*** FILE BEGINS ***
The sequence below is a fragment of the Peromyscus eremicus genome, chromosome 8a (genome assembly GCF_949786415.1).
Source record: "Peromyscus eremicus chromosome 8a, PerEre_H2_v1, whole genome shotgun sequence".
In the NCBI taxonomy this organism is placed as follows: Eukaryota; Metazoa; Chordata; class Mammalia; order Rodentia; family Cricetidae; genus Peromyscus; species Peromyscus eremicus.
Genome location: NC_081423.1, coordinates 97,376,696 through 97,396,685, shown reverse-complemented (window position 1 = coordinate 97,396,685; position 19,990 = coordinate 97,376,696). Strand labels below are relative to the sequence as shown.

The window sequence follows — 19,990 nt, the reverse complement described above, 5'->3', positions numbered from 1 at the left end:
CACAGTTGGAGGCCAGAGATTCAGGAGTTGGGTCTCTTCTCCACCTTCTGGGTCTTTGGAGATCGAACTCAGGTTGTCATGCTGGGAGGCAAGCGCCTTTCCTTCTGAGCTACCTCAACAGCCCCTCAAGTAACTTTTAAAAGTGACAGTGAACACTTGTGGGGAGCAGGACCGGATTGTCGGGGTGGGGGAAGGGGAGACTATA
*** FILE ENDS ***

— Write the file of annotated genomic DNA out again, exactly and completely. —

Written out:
The sequence below is a fragment of the Peromyscus eremicus genome, chromosome 8a (genome assembly GCF_949786415.1).
Source record: "Peromyscus eremicus chromosome 8a, PerEre_H2_v1, whole genome shotgun sequence".
In the NCBI taxonomy this organism is placed as follows: Eukaryota; Metazoa; Chordata; class Mammalia; order Rodentia; family Cricetidae; genus Peromyscus; species Peromyscus eremicus.
Genome location: NC_081423.1, coordinates 97,376,696 through 97,396,685, shown reverse-complemented (window position 1 = coordinate 97,396,685; position 19,990 = coordinate 97,376,696). Strand labels below are relative to the sequence as shown.

The window sequence follows — 19,990 nt, the reverse complement described above, 5'->3', positions numbered from 1 at the left end:
CACAGTTGGAGGCCAGAGATTCAGGAGTTGGGTCTCTTCTCCACCTTCTGGGTCTTTGGAGATCGAACTCAGGTTGTCATGCTGGGAGGCAAGCGCCTTTCCTTCTGAGCTACCTCAACAGCCCCTCAAGTAACTTTTAAAAGTGACAGTGAACACTTGTGGGGAGCAGGACCGGATTGTCGGGGTGGGGGAAGGGGAGACTATA